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I have assembled this page as an introduction to some of the basic metallurgy involved in bladesmithing. The starting point of any blade is steel, an alloy of iron with a little carbon added, but iron has an interesting property which allows bladesmiths to do extraordinary things with it.


Allotropes of Iron

Iron is able to exist in different phases, or atomic stacking, based upon its temperature. At room temperature iron is crystalline structure with its atoms stacked in a cubic arrangement with an extra atom in the center. This body centered cubic (bcc) iron is known as alpha iron and only has so many spaces to accommodate carbon atoms between the iron. At temperatures above 1335 degrees Fahrenheit the atomic stacking of iron changes to a cube with an extra iron atom on the middle of each face of that cube. This face centered cubic phase is known as gamma iron, and it has many more spaces for carbon to rest between the iron than room temperature alpha iron.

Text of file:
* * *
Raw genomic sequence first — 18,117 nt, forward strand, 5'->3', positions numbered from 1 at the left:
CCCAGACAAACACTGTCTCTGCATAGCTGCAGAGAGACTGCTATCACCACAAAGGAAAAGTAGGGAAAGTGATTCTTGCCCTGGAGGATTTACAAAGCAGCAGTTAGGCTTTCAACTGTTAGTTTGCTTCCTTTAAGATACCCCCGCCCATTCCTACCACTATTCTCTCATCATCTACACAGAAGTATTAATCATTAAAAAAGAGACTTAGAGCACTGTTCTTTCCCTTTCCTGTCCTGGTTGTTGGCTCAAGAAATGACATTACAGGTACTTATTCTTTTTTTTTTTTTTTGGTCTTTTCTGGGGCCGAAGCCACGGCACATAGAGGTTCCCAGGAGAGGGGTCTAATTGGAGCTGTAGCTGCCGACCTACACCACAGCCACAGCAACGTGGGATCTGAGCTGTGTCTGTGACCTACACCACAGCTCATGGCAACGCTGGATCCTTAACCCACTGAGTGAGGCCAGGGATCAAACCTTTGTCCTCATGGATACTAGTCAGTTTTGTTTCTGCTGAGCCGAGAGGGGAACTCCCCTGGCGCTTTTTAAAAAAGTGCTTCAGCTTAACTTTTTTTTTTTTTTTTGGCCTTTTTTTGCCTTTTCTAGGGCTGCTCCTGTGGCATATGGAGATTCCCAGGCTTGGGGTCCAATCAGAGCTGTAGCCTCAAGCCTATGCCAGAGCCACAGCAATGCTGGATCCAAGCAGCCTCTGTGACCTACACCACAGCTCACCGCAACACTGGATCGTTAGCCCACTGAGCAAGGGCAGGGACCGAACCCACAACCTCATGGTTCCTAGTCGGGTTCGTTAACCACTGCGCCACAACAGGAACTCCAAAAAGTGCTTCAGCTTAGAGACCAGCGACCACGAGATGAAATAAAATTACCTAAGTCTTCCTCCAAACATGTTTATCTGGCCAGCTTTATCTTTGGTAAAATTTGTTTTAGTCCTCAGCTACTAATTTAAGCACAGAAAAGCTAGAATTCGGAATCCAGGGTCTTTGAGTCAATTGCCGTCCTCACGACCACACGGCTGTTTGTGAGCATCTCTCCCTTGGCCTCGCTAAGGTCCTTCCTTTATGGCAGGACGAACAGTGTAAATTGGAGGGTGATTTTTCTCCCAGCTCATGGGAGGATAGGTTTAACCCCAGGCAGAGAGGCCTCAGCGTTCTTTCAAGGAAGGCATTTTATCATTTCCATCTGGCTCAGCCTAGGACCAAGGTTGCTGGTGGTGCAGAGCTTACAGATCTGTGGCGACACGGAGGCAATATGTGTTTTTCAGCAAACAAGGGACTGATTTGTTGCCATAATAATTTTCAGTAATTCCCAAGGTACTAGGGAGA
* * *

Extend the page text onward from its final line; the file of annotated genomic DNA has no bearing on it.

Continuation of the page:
Ferrite

The predominantly iron portion of steel. Since it holds relatively small amounts of carbon proeutectoid ferrite, like in the image to the left, occurs in alloys with less than .80% carbon.










Cementite

Cementite or iron carbide (Fe3C) is the form that carbon takes in steel, cast iron and other iron-carbon alloys. It is a compound of 93.33% iron and 6.67% carbon by weight, but occurs in alloys, in the form of proeutectoid cementite, above .83%C. Pictured is cementite (white) in the grain boundaries of 1095 steel, not a desirable condition.






Austenite